To help offset the problems mentioned above, the Early Korea Project (or EKP, http://tinyurl.com/ny6fyuhttp://on.fb.me/icwaighttp://bit.ly/hRsqTW) was established at the Korea Institute, Harvard University in late 2006, with generous support from the Academy of Korean Studies and the Korea Foundation. The Northeast Asian History Foundation of Seoul provides programme funding. The mission of the EKP is to promote and direct the development of academic studies of early Korean history and archaeology prior to the 11th century in the English language, primarily through lectures, workshops and publications. The EKP takes a multi-disciplinary, comparative approach to the study of Korea and relies on active relationships with scholars in Korea and the engagement of scholars elsewhere whose research involves early Korea. These fields include not only archaeology and early history but also various sub-disciplines of anthropology and art history. This should come as no surprise for those trained in archaeology, but the EKP includes NE China and western Japan in its coverage. This bears mentioning given the fact that modern nation states of Northeast Asia had not formed before the 11th century and national boundaries, territories, and cultures are contested in the present.
In the next three to five years we hope that the EKP can improve the state of knowledge about archaeological research on early Korea in English, encourage undergraduates to major in Korean archaeology as postgraduate students in the metropoles and beyond, inspire archaeologists in the Anglosphere to engage in research on early Korea, and thus lessen the Olsenian satellite status of Korean archaeology. In addition, through our work we hope to show archaeology professors in expanding university departments in the Anglosphere that they should strongly consider hiring tenure-track faculty whose major research is on the archaeology of Korea. Hiring committees need to consider that there is more to East Asian archaeology than China, after all! Over the medium term we optimistically envision a time when the efforts of the EKP will help Korean archaeology, prehistory, and early history find an appropriately prominent place in the field of Korean Studies and assist in breaking down disciplinal differences between the humanities and the social sciences. Through the activities of the EKP we are working to contribute to an atmosphere in which archaeologists can use data from Korea that will substantially add to the creation of comparative theoretical models for world archaeology that will benefit a holistic understanding of the past over the long-term.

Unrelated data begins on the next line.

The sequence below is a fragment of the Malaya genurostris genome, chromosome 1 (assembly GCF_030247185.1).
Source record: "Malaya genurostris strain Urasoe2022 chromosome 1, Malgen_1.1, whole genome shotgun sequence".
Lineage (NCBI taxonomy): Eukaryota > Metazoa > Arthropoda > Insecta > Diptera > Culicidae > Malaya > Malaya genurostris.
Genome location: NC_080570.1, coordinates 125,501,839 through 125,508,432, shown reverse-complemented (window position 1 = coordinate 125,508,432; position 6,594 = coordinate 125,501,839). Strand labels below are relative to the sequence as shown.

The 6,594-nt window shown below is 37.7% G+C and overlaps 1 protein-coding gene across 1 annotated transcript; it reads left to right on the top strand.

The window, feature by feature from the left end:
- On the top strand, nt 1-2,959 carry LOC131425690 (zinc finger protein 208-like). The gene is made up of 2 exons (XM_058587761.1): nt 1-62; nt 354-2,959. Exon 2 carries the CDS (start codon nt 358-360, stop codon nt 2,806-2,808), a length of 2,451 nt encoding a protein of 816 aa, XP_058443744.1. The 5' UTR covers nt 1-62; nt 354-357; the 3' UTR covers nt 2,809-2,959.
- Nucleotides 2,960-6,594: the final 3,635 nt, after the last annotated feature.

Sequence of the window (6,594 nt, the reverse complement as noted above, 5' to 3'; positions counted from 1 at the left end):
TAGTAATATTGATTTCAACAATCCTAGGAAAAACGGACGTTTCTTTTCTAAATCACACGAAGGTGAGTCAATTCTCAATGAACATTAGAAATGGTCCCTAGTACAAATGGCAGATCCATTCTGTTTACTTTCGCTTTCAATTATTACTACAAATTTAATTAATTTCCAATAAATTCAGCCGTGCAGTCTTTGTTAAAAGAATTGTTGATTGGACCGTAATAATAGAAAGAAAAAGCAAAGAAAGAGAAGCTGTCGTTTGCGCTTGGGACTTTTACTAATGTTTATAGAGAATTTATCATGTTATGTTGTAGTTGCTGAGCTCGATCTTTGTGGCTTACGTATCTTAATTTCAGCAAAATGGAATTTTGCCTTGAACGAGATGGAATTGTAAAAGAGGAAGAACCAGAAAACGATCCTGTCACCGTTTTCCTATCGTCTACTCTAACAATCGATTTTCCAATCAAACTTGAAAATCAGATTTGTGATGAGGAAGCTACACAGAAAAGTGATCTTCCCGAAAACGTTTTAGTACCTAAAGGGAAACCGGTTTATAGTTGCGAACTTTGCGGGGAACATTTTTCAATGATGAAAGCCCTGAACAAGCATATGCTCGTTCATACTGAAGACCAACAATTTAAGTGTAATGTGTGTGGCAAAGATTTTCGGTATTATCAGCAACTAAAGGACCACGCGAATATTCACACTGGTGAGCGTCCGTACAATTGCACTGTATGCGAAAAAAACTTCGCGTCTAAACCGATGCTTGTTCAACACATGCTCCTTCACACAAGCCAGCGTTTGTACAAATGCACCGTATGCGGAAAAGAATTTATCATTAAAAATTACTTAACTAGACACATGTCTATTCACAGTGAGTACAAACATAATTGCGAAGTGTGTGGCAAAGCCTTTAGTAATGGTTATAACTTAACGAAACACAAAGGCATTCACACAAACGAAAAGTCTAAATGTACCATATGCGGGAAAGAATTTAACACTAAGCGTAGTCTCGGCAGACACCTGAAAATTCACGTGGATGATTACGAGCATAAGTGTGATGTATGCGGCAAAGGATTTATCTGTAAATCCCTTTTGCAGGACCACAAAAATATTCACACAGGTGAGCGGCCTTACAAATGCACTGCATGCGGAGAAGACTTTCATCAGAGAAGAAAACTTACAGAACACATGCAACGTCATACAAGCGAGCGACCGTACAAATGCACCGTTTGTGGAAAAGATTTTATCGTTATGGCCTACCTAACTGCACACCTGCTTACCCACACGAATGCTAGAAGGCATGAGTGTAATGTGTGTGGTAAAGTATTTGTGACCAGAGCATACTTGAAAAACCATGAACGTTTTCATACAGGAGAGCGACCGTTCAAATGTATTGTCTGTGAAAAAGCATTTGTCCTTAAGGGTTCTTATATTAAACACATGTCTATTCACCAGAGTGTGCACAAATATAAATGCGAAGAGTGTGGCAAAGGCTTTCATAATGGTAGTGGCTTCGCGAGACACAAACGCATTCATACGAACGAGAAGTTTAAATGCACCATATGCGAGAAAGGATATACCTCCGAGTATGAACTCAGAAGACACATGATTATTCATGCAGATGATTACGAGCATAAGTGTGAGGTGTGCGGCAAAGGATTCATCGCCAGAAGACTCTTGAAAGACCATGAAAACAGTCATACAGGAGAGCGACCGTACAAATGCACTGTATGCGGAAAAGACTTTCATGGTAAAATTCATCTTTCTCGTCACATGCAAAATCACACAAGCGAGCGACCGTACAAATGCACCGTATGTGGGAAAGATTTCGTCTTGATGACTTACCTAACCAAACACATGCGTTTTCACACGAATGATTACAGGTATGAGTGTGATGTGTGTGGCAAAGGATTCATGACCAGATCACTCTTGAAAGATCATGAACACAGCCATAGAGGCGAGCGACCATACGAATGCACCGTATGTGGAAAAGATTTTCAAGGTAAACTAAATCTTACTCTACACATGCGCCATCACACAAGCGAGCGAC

I’ve been looking to use one of John Atherton’s photos for a while. He has a lot of photos of archaeologists at work in both the USA and Africa. I chose this one as it gives me a sense of peering into the past.
I’m not entirely sure what we have this week, but I can say we have something on Korean archaeology tomorrow from Martin Bale and Mark Byington tomorrow. It also has an excellent photo of archaeologists at work. If all goes well I’ll also have a reliable broadband connection from tomorrow, which could revolutionise how I use the internet – like I’ll be able to use the internet and chase up emails.
A belated post from yesterday as I couldn’t get onto the Berkeley server and because I couldn’t make up my mind about which book I was going to blog.